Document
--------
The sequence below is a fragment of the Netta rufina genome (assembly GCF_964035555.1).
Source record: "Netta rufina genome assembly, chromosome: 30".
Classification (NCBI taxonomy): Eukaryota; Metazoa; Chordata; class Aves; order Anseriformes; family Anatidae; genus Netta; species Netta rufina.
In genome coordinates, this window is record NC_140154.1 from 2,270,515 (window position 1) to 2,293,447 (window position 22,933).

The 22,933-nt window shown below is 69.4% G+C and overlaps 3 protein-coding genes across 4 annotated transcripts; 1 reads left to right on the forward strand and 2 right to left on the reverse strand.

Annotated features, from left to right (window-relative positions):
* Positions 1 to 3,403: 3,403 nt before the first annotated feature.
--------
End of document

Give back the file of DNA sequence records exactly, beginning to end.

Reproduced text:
The sequence below is a fragment of the Netta rufina genome (assembly GCF_964035555.1).
Source record: "Netta rufina genome assembly, chromosome: 30".
Classification (NCBI taxonomy): Eukaryota; Metazoa; Chordata; class Aves; order Anseriformes; family Anatidae; genus Netta; species Netta rufina.
In genome coordinates, this window is record NC_140154.1 from 2,270,515 (window position 1) to 2,293,447 (window position 22,933).

The 22,933-nt window shown below is 69.4% G+C and overlaps 3 protein-coding genes across 4 annotated transcripts; 1 reads left to right on the forward strand and 2 right to left on the reverse strand.

Annotated features, from left to right (window-relative positions):
* Positions 1 to 3,403: 3,403 nt before the first annotated feature.